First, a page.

Family farm forest owners say they cannot get licences and income

IFA-led protest outside the Dáil highlights backlog of permissions for forest activity

Forest owners attend a protest over licensing issues outside the Convention Centre, Dublin, where the Dáil was sitting. Photograph: Gareth Chaney/Collins

Forest owners attend a protest over licensing issues outside the Convention Centre, Dublin, where the Dáil was sitting. Photograph: Gareth Chaney/Collins

 

Delays in processing forestry applications have resulted in farmers not being able to access and thin forests they planted and so not achieve an income from the process.

That is according to farmers who on Wednesday protested outside the Convention Centre in Dublin to highlight what they say is the “no win” position of farmers who followed Government policy in buying into the forestry scheme.

“Farmers planted their land with the legitimate expectation that they would be able to thin and realise an income during its rotation, but the delays mean that this is no longer a reality for many,” IFA president Tim Cullinan said.

Mr Cullinan said there were nearly 6,000 applications for forest licences covering afforestation, road and felling licences caught up in the backlog.

“This is jeopardising the entire industry, from nurseries to sawmilling, with hundreds of jobs already lost”, he said.

Mr Cullinan said those who had bought into forestry were seeing “the value of their timber crop decrease by over €10,000 per hectare, if they cannot get a licence to thin.”

He said the crisis was undermining confidence in forestry as a land use option, “at a time when we need more farmers to plant if we are to meet our climate objectives”.

Following a meeting with the protesters, Minister for Agriculture Charlie McConalogue and Minister of State for Land Use and Biodiversity Pippa Hackett issued a statement saying the “good news” was that 411 licenses were issued in June of this year.

About 80 percent of those licences were private, the highest number of private licenses issued in one month in five years. “We also updated them on staffing increases, in terms of ecologists, inspectors and administrators” the statement said.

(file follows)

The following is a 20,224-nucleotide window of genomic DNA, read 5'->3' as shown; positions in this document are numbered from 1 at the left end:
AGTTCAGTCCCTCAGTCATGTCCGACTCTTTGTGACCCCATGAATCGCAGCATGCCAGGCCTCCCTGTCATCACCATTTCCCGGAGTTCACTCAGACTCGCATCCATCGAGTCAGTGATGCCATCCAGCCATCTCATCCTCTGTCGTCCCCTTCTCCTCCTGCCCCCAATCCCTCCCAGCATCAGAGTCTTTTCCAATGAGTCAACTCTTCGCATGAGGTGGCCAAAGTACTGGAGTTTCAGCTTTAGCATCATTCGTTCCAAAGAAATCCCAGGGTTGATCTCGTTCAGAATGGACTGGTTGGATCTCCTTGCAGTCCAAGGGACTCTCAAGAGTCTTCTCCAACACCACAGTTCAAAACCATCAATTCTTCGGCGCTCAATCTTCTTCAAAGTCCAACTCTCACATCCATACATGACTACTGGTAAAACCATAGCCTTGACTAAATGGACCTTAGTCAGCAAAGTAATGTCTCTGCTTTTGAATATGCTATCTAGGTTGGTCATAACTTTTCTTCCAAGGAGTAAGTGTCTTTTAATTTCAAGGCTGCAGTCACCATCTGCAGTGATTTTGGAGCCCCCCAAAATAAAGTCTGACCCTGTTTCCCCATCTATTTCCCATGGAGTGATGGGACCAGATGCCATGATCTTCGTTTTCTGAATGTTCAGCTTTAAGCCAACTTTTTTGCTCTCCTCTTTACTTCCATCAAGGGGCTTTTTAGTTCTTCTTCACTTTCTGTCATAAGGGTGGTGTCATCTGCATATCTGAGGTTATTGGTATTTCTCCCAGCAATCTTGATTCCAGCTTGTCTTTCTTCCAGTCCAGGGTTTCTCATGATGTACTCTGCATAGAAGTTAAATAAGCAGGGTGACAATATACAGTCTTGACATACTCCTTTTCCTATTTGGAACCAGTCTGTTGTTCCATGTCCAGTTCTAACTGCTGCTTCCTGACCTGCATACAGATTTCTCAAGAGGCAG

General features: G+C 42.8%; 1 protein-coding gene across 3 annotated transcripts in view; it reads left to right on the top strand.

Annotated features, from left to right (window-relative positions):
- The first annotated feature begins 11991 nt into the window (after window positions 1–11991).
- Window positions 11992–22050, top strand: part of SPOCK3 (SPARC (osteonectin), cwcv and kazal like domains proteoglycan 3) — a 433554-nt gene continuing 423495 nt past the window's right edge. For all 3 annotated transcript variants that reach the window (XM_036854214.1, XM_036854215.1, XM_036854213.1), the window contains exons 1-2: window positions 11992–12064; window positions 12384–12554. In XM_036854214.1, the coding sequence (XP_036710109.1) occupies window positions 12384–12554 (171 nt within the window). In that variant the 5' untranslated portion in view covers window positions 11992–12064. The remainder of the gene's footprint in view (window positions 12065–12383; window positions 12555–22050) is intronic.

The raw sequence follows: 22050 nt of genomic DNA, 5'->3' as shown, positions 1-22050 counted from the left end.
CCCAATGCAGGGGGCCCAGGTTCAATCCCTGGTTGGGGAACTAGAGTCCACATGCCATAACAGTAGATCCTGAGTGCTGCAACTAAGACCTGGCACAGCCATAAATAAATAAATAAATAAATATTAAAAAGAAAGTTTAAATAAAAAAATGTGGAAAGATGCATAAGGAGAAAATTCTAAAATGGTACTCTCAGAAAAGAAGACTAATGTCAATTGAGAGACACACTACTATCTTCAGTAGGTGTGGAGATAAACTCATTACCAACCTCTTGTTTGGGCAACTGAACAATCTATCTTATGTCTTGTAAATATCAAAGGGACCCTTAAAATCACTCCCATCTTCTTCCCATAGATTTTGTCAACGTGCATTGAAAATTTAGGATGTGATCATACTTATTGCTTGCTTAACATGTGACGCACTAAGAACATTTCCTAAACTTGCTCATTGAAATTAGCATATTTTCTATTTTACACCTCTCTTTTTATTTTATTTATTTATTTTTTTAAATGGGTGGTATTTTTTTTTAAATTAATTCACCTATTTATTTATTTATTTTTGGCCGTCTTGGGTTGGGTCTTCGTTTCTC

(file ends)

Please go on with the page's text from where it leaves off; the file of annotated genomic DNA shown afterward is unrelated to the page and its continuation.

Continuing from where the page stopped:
However both ministers said they also focussed “on the wider issue” which was to devise a vision for Irish forestry for the next 100 years.

“ Project Woodland is both fixing the current issues and working on the longer term vision. It involves representatives from all stakeholders, coming together in working groups, along with officials and outside expertise, to fix the backlog, reform the process, make organisational structures fit for purpose, and also devise that new strategy” the statement said.

Ms Hackett also undertook to complete “a fundamental regulatory review of the licensing system”, as well as a review of the processes pursued by other EU states.

Forestry accounts for 11 per cent or 770,020 hectares, of the total land area of Ireland, with 49percent in private ownership. The value of the industry to the national economy is €2.3 billion.

On Tuesday Mr Cullinan also took part in a protest at the Convention Centre, this time in support of horticultural workers who built a display of peat products. The protest was aimed at highlighting what they said was the Government’s inaction over the decline of their industry.

Larry Doran spokesman for the Kildare Growers said politicians who allowed a ban have “ignored and let down” some 17,000 people employed in mainly rural areas.

Mr Doran said operators are at “the end of their tether since the ban on harvesting of peat” on bogs of over 30 hectares in size.

Mr Doran said if no solution is found immediately, “businesses will be forced to close and there will be a loss of native biodiversity and biosecurity”.